For the 50+ Traveler
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So, you want some city lights on your next trip, but you’re also yearning for nature and spectacular views?

Well, if you’re planning a trip to Las Vegas, the good news is that you don’t have to choose. You have world-famous city lights available on the Las Vegas Strip, but also the gorgeous Red Rock Canyon virtually at your doorstep.

At just a half hour or so from Las Vegas, the Red Rock Canyon National Conservation Area offers a true getaway within a getaway.

For more than a million visitors a year, the red cliffs and shady gorges of the recreation area serve as a respite from the hustle and bustle of Vegas -- a place to unwind in nature and get in an aerobic workout at the same time.

While hiking is the premier activity in Red Rock Canyon, the park is also situated within convenient reach of the Las Vegas community of Summerlin, with its luxurious resorts, stellar shopping, and varied sporting events.

On a recent visit to Las Vegas, I spent a night in Summerlin and enjoyed the community’s more laid-back feel and somewhat easier driving than in Las Vegas. To get the most out of a visit to Red Rock Canyon, I recommend staying at least one night in Summerlin.

As with any Las Vegas-area destination, expect hot temperatures at Red Rock Canyon in the summer months, but mild weather in the winter, spring, and fall. The best months to visit are April and May, when the average high temperatures are in the high 60s to mid-70s, or September and October, when temperatures are in the 70s to mid-80s.

Here are nine of the best things to do in the Red Rock Canyon area.

The Red Rock Canyon Scenic Drive.

1. Take In The Scenic Drive

Whether in a car or on a bike, the Scenic Drive in Red Rock Canyon offers a great overview of what the park has to offer. Along the 13-mile route, you will pass by numerous scenic overlooks, a host of trailheads, and some of the most stunning scenery Nevada has to offer.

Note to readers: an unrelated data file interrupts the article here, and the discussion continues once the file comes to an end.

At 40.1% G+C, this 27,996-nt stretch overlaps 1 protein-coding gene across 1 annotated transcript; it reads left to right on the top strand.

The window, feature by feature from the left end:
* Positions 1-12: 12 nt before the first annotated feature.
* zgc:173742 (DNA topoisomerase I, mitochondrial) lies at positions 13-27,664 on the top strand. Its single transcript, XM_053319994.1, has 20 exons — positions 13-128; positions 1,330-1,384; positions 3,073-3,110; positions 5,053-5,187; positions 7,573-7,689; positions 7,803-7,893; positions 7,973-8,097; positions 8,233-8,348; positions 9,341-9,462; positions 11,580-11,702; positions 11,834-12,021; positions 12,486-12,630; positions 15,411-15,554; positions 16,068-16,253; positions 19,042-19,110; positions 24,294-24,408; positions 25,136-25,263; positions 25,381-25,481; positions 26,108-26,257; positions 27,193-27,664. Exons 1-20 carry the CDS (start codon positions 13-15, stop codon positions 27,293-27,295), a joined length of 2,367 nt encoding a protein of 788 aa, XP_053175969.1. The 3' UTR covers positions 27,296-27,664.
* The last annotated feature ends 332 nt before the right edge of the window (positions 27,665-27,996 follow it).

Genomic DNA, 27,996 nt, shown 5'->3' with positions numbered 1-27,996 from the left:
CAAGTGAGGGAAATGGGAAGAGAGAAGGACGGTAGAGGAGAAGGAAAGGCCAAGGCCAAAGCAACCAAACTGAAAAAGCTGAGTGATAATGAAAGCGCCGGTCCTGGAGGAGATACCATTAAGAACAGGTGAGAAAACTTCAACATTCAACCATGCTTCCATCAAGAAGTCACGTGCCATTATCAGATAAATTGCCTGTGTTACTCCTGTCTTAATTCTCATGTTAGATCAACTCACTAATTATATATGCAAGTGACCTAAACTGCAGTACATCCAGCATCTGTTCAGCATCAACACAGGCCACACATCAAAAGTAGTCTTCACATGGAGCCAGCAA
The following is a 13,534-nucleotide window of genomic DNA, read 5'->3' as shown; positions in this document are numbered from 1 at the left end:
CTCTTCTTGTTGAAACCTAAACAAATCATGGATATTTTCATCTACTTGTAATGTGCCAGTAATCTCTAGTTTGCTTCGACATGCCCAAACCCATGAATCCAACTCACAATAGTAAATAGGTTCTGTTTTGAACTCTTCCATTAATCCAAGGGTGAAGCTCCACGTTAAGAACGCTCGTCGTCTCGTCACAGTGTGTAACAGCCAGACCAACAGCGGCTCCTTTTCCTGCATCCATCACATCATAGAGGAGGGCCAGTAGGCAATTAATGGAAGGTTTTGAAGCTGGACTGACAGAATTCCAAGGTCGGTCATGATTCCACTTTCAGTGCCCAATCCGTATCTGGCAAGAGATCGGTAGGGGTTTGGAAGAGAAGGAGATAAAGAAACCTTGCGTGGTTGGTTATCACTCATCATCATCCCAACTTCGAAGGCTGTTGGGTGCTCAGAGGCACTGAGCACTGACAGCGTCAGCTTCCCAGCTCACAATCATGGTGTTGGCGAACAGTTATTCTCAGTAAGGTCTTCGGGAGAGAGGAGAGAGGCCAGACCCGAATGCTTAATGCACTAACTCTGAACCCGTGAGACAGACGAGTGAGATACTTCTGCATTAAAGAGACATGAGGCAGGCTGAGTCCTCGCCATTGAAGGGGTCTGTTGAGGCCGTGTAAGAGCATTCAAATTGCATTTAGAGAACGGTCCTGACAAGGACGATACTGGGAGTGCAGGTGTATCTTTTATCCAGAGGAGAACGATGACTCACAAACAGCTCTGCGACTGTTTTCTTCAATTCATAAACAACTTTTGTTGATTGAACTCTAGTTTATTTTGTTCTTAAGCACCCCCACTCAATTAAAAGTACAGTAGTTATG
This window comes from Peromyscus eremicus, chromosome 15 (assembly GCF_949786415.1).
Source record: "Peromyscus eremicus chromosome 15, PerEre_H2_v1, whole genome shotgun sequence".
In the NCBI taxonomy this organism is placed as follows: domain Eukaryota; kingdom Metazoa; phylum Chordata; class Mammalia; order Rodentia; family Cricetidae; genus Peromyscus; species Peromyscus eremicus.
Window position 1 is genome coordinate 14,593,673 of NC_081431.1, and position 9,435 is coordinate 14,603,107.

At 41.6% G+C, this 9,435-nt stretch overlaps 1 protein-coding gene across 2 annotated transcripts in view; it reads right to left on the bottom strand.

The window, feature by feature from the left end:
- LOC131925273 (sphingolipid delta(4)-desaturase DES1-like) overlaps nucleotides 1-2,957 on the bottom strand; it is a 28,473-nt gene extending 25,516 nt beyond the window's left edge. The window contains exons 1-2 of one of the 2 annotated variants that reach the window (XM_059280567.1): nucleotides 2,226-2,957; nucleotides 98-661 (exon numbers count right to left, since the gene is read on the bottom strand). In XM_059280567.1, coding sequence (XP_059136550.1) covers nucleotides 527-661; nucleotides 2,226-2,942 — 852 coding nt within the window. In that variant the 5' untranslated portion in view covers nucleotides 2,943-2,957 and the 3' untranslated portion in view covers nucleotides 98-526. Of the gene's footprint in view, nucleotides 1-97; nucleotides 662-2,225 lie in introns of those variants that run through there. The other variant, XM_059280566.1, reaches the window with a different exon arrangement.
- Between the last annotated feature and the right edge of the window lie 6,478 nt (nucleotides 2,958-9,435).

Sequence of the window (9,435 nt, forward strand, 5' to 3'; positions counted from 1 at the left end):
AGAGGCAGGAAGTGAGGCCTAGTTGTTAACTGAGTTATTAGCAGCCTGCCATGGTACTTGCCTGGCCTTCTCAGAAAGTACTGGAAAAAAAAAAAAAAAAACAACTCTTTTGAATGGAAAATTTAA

It’s important to remember, though, that the Scenic Drive is a one-way route. I recommend stopping whenever an overlook or trailhead piques your interest. If you do miss a point of interest, you’ll have to catch it on a second pass through the area.

If you’re up for a 13-mile bike ride, cycling the route is a great, leisurely way to take in the views. Bikes are allowed on the Scenic Drive, but not on the canyon trails.

Calico Hills in Red Rock Canyon.

2. Hike Calico Hills

While Red Rock Canyon offers 26 different trails, one of Nevada’s most spectacular hikes can be found along the Calico Hills Trail, which takes in beautiful red bluffs and shady gorges.

There are several ways to access the trail, but I loved the access at the second Calico Hills trailhead along the Scenic Drive. The hike starts with a steep staircase down and continues along a picturesque dry creek bed.

At anywhere from 2 to 6 miles (depending on where you get on the trail), Calico Hills is rated as easy to moderate and takes between 1 and 3 hours to complete.

Ice Box Canyon in Red Rock Canyon.

3. Climb Ice Box Canyon

As the name implies, Ice Box Canyon is known for its cool shade in the midst of the area’s hot rocks. “The narrow canyon rarely sees sunlight, and the cool water and air pouring down from the mountains keep it significantly cooler than the open desert,” says the Red Rock Canyon website.

With a rating of strenuous, the Ice Box Canyon Trail is not for the faint of heart. It rises steeply from the trailhead off the Scenic Drive, and the trail surface consists mostly of rock -- starting with small pebbles and transitioning to large boulders. The views are stellar, though, and the hike is worth the effort. The 2.2-mile route takes about 2 hours to complete.

4. Meander Lost Creek

If you are visiting Red Rock Canyon in the winter or spring, you could happen upon the phenomenon of a desert waterfall along the Lost Creek -- Children’s Discovery Trail off the Willow Spring Loop.

The waterfall is a seasonal happening, usually during the winter snowmelt or times of rainfall. It is most likely to occur between December and April. Online sources describe it as pouring from an overhang at the back of the box canyon.

But even without water, the Lost Creek Trail offers a taste of a variety of desert flora and wildlife. It also includes towering views. The 0.8-mile trail is rated as easy to moderate and takes about an hour to complete.

Petroglyphs in Red Rock Canyon.

5. Read The Ancient News